Here we present the discovery of two WCR midgut genes that can potentially serve as effective insecticidal targets using RNA interference technology. Dvssj1 appears to be an arthropod-specific gene that is not found in vertebrates or plants. Insect diet-based assays demonstrated WCR gene target specific mRNA suppression, larval growth inhibition, and mortality. In addition, transgenic maize expressing dsRNA to one of these gene targets (dvssj1) showed a significant reduction in root damage by WCR.
Identification of WCR gene targets
A WCR diet bioassay system for dsRNA-based random screening was developed to identify new and highly active RNAi targets for RNAi-mediated pest control. Double-stranded RNA was produced by in vitro transcription (IVT) and incorporated into WCR diet at a final concentration of 50 ng μl−1 in a 96 well plate format. Insects were scored for mortality and stunting after 7 days and an average primary score was assigned based on 8 observations (replicates) for each dsRNA target. Active target genes (scores ≥ 2) were confirmed and further characterized. Two midgut genes, dvssj1 and dvssj2 (Table 1) were identified among a cohort of 35 WCR RNAi active targets (Supplementary Table 1a).
A set of dsRNA’s targeting dvssj1 and dvssj2, and representing different subfragments of the respective full length sequences were further evaluated in WCR feeding assays to identify fragments with improved efficacy. Fragments with a score ≥2 were selected to determine 50% lethal concentration (LC50) and 50% inhibition concentration (IC50) values (Table 1). Dvssj1 frag1 was the most active dsRNA possessing an LC50 of 0.041 ng μl−1. In contrast, dvssj2 fragments were about 2 to 7-fold less active with a range of LC50 from 0.089 to 0.286 ng μl−1.
Time to 50% lethality (LT50) was measured for dvssj1 and dvssj2 and other active fragments of dvpat3, dvprotb and dvrps10 (see Supplementary Table 2). Dvssj1 and dvssj2 (Table 2) had significantly shorter LT50 than the other active targets. The LT50 (5 ng μl−1) for dvssj1 and dvssj2 was 6.6 and 7.1 days, respectively, compared to LT50 > 8 days for the other active fragments in the assay. Overall, dvssj1 had the shortest LT50 of the RNAi actives tested (Table 2).
SSJ targets are midgut genes
Dvssj1 and dvssj2 were named based on their homology to previously characterized smooth septate junction (SSJ) genes from Drosphilia, ssk30 and mesh31, respectively. DVSSJ1 and DVSSJ2 are 54.9% and 51.3% identical at the amino acid sequence level to SSK (Fig. 1) and MESH (Supplemental Fig. 1), respectively. Both mesh and ssk are required for SSJ formation in the Drosophila midgut30,31. Dvssj1 encodes a 160 amino acid protein with a predicted molecular weight of 17.6 kDa and four predicted membrane-spanning domains (Fig. 1). Dvssj2 has a predicted protein sequence of 1357 amino acids and a MW of 155.9 kDa. The primary structure of DVSSJ2 is similar to MESH in Drosophila31 and contains a single-pass transmembrane (TM) domain, a large extracellular region containing a NIDO (Nidogen-like domain), a TIG (Transcription factor ImmunoGlobin) domain, AMOP32 domain, a VWD (von Willebrand factor type D) domain, and SUSHI repeats (Fig. 2).
Target expression and suppression by dsRNA feeding
Ssk and mesh in Drosophila are specifically expressed in endodermally derived epithelia, including the midgut, gastric caeca, the outer epithelial layer of the proventriculus, and the Malpighian tubules30,31. Proteins of both dvssj1 and dvssj2 were detected in midgut homogenates extracted from 3rd instar WCR with expected MWs (arrows) of 17.6 and 155.9 kDa, respectively (Fig. 3a and Supplementary Fig. 2).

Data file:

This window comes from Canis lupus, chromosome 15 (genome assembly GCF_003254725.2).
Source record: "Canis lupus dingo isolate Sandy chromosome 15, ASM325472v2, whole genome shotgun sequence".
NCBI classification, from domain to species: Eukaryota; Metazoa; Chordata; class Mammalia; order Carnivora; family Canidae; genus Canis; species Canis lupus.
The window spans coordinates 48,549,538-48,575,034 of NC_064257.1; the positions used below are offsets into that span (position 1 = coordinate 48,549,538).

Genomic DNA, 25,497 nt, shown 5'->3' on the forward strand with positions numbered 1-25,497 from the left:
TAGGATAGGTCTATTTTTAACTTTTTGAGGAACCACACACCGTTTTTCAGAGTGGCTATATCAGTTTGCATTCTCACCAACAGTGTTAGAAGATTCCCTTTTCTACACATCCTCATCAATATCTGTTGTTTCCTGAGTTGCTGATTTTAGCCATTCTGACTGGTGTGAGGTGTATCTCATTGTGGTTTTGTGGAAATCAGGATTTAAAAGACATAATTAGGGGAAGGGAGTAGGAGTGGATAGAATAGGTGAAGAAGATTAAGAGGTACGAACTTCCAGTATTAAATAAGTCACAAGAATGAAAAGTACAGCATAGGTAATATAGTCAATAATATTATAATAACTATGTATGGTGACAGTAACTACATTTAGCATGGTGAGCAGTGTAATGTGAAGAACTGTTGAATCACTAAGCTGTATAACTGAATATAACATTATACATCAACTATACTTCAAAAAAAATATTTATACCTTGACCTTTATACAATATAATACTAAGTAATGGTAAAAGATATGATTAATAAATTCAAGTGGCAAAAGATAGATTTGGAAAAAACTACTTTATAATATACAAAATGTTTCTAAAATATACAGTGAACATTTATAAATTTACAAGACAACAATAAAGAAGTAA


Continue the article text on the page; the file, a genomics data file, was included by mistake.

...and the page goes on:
Suppression of dvssj1 mRNA accumulation was demonstrated using both quantitative RT-PCR and in situ hybrization (ISH) methods. Expression of dvssj1 mRNA was quantified from insects exposed to 0.5 ng μl−1 of diet incorporated dvssj1 dsRNA and collected after 12 and 48 h of feeding. Dvssj1 mRNA accumulation was significantly (P < 0.05) reduced following dvssj1 dsRNA treatment but not with a control dsRNA (gus) or water control (Fig. 3b). Dvssj1 expression was lowest 48 h post treatment. Localization of dvssj1 mRNA molecules in 3rd instar WCR was demonstrated using RNAscope ISH. Dvssj1 mRNA molecules were predominantly present in the cells of the midgut epithelium (Fig. 4) but were also detected in the oenocyte cells33. At 48 h post-treatment of dvssj1 dsRNA, midgut epithelium cells showed a loss of dvssj1 mRNAs. The distal oenocyte cells also showed a nearly complete loss of dvssj1 mRNAs.
After 72 h of feeding, dvssj1 dsRNA treatment (100 ng μl−1) resulted in an overall decrease in neonate length compared to untreated controls (Supplementary Fig. 4a,b); in some cases, the gut lumen volume was greatly reduced by the presence of apparent blebs from intestinal epithelial cells. Unique ultrastructural features very rarely or not observed in corresponding untreated controls (cf. Supplementary Fig. 5a–e) indicative of midgut epithelial cell injury were found in treated neonates at 72 h. These features included apparent manifestations of apoptosis and accelerated regenerative activities such as unusual stem cell morphology, reduction in basal extracellular labyrinth, and appearance of numerous vesicles in different regions of enterocyte cytoplasm (Fig. 5a–d).
Dvssj1 provides root protection against WCR
Transgenic maize lines expressing dvssj1 dsRNA were generated through transformation of a Pioneer inbred line, PHR03. Five transgenic events expressing dvssj1 dsRNA were selected for greenhouse assay at the T1 generation (14–15 plants per event) and infested with 1000 WCR eggs at the V6 (six-leaf) stage. Plants were scored for WCR feeding damage34 three weeks after infestation. The average node injury scores for the transgenic events were 0.12–0.61, which was a significant (P < 0.0001) reduction from the corresponding score of 1.5 for the negative control isoline (Fig. 6 and Supplementary Table 4).